City & State: This Week’s Winners and Losers

| March 2, 2012 9:57 AM

Federal magistrate Roanne Mann may be good at picking winners and losers. U.S. Attorney Preet Bharara also has a knack for it. But we’ve been doing it much longer. And this week, while most would agree Comptroller John Liu had the worst of it, we looked beyond the headlines for the true winners and losers.

New York City Mayor Michael Bloomberg, right, greets Ruben Diaz Jr. as he arrives to deliver his State of the City address on Jan. 12, 2012 at the Morris High School Campus in the Bronx. This week the Bloomberg administration brokered a deal to keep the Hunts Point Market in the Bronx. AP/Mary Altaffer

Ruben Diaz Jr. — A few months ago, the Bronx borough president and Mayor Michael Bloomberg were at each others’ throats over a living wage mandate. But this week, they penned an op-ed in the Daily News together to trumpet the deal that brought Fresh Direct to the Bronx. And that new friendship is already paying off: the Bloomberg administration reached a deal this week to keep the $2 billion Hunts Point Market in the Bronx while a new contract is negotiated. Frenemies forever!

Susan Lerner — At a redistricting hearing in federal court, the special magistrate Roanne Mann name-checked the maps drawn by Lerner’s Common Cause so many times that we began to forget all the other advocacy groups that had also drawn their own. Lerner maintains at this point that the court is the best chance the state has for fair lines, and it looks like she might be right, if only by default. The other parties can’t agree on anything, even as the clock ticks down toward primary day, and even the governor seems so exhausted by the subject that he’s willing to punt to the judicial system.

Charles Rangel — No matter how his district lines turn out, the legendary Harlem congressman can be assured of one thing: he has very powerful friends. Everyone from the head of the Manhattan Democratic Party – which seems to exist solely as a Charlie Rangel protection unit – to the president of the NAACP are scrambling to redraw Rangel’s district to best assure his re-election. And while it seems inevitable that his new district will include portions of the Bronx and Westchester, Rangel will likely coast to re-election on name recognition and charisma alone. He has lots of that too.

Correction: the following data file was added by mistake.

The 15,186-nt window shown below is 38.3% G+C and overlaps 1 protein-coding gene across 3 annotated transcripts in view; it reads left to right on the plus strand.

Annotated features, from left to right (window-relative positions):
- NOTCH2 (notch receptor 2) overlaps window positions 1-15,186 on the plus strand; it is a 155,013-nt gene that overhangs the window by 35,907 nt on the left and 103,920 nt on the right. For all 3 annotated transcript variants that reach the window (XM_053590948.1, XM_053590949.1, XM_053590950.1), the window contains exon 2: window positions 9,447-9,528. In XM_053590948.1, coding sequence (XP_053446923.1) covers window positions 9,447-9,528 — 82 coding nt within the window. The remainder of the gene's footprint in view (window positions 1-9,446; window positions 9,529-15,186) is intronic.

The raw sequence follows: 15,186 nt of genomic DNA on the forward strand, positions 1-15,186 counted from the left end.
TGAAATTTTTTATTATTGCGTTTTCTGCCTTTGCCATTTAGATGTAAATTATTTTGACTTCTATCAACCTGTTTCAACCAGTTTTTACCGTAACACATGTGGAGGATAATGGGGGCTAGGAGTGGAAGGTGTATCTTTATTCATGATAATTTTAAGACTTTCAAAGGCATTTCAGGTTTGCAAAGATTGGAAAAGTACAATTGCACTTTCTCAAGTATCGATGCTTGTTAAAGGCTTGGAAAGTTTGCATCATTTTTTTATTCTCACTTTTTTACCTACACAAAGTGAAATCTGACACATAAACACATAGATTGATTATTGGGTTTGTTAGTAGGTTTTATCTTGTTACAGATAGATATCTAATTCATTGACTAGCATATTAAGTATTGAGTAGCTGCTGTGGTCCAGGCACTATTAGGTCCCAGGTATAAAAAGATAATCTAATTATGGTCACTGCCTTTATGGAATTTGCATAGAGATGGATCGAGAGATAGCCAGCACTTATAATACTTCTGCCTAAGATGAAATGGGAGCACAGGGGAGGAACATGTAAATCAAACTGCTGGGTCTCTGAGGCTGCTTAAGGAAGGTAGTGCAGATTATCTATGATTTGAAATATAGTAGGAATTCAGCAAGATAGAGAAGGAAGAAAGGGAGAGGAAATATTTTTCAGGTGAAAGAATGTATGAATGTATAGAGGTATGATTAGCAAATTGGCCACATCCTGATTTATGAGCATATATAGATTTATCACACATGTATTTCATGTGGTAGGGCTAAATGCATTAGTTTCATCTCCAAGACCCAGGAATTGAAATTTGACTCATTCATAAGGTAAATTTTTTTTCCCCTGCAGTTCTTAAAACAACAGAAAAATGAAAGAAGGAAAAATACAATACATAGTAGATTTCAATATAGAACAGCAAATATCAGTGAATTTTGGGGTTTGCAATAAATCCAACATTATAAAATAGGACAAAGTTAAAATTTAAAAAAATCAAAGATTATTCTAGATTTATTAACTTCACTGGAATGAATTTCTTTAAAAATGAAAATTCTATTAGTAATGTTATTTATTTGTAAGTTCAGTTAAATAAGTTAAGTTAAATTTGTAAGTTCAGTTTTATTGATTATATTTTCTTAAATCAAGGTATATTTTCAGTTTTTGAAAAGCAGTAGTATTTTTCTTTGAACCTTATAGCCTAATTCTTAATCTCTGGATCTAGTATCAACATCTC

Bob Turner — The rookie Queens congressman should have been picked off easily in a compromise between Democrats and Republicans over which congressional seats to axe in the redistricting process, but Turner has made himself something of a mascot for the Republican party nationally, winning a traditionally Democratic seat, and earning a flattering New York Times profile to boot. So when the maps started rolling out, it became clear Republicans didn’t want to let him go when they opted to get rid of two Democratic congressional seats instead. The choice sent a clear signal that Turner matters, and could possibly pull off a win in the district next fall.